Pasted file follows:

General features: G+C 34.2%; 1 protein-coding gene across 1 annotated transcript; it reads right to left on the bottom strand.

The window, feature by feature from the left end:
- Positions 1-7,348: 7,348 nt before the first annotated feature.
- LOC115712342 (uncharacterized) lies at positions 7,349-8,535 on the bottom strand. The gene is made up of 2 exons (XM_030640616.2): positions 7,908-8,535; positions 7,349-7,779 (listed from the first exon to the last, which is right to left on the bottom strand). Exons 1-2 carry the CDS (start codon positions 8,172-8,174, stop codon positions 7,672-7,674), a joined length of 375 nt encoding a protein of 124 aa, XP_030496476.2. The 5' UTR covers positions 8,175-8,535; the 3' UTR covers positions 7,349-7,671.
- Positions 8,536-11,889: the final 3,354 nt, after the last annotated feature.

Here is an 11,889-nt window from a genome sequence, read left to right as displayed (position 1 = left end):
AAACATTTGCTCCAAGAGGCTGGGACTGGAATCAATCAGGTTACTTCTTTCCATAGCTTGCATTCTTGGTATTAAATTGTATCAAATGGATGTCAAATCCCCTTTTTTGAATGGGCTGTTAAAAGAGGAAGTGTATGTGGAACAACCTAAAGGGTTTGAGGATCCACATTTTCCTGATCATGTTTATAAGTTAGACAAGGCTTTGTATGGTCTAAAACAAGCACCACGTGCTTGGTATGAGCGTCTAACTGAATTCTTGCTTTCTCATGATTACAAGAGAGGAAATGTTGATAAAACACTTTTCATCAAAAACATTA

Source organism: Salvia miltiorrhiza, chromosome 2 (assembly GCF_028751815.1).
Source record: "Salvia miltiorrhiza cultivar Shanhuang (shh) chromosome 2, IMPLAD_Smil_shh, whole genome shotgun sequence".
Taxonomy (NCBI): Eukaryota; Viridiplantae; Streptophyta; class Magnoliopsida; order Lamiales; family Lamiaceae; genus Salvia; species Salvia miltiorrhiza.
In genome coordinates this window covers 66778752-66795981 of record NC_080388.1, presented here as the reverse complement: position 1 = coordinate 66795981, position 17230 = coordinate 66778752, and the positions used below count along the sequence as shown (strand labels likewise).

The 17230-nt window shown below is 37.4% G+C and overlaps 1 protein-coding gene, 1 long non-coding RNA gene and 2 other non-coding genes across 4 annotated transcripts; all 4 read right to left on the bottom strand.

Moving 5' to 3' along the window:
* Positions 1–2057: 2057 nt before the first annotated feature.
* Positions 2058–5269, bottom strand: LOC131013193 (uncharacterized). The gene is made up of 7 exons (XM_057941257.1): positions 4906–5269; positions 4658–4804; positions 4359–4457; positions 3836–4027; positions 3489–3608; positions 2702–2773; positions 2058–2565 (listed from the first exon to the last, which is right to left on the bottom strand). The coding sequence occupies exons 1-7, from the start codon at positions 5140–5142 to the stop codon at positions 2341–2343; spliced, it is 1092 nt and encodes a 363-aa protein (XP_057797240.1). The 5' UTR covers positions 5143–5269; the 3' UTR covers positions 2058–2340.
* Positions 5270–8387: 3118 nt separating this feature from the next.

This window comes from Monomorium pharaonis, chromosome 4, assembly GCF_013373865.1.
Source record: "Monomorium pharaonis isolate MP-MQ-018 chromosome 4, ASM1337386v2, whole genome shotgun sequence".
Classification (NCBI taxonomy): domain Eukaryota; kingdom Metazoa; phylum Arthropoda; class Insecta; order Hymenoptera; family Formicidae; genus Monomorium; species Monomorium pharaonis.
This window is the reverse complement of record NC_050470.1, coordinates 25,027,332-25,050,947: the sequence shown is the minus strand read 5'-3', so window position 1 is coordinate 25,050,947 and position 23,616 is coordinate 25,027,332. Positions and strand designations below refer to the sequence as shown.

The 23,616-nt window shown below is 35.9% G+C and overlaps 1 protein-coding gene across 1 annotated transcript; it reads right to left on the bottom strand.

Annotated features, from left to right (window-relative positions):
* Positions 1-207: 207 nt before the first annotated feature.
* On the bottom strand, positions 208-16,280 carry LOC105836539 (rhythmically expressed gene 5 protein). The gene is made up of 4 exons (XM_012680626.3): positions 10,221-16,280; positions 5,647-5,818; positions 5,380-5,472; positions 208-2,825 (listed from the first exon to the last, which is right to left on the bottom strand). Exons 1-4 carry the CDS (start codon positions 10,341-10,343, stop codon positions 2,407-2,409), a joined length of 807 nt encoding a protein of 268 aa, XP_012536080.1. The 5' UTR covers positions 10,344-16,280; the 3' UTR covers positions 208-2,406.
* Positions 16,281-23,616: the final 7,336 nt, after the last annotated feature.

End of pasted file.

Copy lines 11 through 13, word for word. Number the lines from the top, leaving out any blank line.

In genome coordinates this window covers 66778752-66795981 of record NC_080388.1, presented here as the reverse complement: position 1 = coordinate 66795981, position 17230 = coordinate 66778752, and the positions used below count along the sequence as shown (strand labels likewise).

The 17230-nt window shown below is 37.4% G+C and overlaps 1 protein-coding gene, 1 long non-coding RNA gene and 2 other non-coding genes across 4 annotated transcripts; all 4 read right to left on the bottom strand.

Moving 5' to 3' along the window: